We're going to adjust tactics in the startupequality.org campaign, working off the premise that the Supreme Court will strike down DOMA sometime this month.
None of us are professional Court prognosticators, but, surveying the predictions of some of those who are, we are presuming that the Court will hold that the federal statute cannot override the policies of the various states as to who may and may not marry.
This means, we think, that "spouse" for purposes of federal laws and regulations will have to mean any person's spouse in any marriage, regardless of that person's gender. (Right now, because of DOMA, "spouse" under federal law has an attenuated and openly discriminatory definition, expressly requiring that a "spouse" be of an opposite gender.)
With respect to high net worth individuals in same sex marriages, the overturning of DOMA in such a manner probably solves the problem: "spouse" under SEC Rule 501 of Regulation D will simply have a natural and intuitive meaning. If you're married, you're married.
Less clear are those situations where the legal relationships between same sex partners are something other than marriage. These legal relationships include, but probably are not limited to, domestic partners, designated beneficiaries, and parties to a civil union.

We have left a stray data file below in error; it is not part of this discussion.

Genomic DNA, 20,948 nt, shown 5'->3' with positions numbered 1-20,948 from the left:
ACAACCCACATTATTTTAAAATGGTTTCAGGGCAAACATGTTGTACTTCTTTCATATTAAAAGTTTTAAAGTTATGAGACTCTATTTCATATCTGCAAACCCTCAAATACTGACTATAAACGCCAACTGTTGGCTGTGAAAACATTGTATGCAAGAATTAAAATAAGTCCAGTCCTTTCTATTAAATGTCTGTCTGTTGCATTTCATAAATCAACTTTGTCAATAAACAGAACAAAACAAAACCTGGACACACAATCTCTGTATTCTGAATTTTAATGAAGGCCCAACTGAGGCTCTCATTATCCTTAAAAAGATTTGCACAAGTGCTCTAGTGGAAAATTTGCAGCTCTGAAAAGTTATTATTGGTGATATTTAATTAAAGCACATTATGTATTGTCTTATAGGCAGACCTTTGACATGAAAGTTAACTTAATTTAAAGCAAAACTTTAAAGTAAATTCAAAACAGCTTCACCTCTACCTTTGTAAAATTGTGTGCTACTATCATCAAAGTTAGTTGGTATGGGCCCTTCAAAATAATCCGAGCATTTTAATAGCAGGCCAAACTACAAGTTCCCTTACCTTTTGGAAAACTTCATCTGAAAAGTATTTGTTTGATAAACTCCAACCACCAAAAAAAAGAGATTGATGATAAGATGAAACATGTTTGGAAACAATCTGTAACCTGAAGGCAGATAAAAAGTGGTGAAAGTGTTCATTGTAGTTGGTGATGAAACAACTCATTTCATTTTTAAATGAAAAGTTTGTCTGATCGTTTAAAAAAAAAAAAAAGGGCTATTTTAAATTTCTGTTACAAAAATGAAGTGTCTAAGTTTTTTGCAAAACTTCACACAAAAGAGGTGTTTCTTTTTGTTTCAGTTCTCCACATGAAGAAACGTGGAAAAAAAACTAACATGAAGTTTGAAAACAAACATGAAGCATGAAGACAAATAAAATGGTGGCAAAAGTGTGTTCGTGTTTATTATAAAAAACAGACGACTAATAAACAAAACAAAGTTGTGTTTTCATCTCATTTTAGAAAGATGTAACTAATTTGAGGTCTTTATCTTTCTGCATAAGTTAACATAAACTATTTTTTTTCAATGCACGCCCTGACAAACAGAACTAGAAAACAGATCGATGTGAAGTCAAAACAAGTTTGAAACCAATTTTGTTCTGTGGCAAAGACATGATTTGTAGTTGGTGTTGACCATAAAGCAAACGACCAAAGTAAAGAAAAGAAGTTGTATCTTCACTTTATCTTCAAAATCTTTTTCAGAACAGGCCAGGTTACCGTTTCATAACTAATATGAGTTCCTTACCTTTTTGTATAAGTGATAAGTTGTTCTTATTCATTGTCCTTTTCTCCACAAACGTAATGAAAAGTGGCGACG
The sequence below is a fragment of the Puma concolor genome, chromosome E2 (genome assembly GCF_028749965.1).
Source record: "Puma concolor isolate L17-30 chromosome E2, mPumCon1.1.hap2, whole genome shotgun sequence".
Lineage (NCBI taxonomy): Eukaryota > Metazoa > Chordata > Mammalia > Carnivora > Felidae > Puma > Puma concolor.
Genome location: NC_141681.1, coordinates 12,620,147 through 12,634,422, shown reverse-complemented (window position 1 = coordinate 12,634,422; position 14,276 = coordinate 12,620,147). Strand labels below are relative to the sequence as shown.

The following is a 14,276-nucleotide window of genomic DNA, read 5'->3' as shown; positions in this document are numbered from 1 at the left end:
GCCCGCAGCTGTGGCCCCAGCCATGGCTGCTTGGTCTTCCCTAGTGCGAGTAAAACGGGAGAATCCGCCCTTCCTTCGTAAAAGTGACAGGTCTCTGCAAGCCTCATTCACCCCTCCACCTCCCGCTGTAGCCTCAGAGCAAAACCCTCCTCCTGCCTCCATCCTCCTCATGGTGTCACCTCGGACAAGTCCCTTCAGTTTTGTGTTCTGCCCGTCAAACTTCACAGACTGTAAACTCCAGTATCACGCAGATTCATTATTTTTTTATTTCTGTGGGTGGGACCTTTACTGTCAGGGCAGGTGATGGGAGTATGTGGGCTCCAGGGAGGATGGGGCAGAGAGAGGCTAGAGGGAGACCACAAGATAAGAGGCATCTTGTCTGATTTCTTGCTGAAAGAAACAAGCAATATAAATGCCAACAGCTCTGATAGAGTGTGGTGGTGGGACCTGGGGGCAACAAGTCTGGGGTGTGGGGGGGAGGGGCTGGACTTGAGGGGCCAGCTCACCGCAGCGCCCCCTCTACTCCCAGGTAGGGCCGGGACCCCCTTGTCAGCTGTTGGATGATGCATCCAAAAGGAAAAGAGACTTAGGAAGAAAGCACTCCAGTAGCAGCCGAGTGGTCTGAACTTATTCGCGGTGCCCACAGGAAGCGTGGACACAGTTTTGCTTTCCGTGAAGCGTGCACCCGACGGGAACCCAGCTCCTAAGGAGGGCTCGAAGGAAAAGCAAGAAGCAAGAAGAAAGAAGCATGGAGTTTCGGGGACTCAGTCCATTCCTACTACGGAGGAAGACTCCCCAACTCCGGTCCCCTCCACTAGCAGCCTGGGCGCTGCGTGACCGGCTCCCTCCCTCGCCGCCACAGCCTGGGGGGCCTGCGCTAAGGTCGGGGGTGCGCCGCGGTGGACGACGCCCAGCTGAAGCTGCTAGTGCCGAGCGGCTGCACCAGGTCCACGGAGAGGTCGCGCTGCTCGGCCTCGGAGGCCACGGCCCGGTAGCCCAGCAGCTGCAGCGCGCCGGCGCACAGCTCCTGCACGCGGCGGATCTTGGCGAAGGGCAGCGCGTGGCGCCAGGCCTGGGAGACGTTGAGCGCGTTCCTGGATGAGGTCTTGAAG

We think that, immediately following the overturning of DOMA, the SEC should issue an interpretive release or guidance, to the effect that, for all purposes of the accredited investor definition, "spouse" will include not just spouses in marital relationships, regardless of gender, but also domestic partners, designated beneficiaries, parties to a civil union, and all other persons to whom any applicable law (federal, state or local) extends economic benefits.
Photo: HystericalMark / Flickr.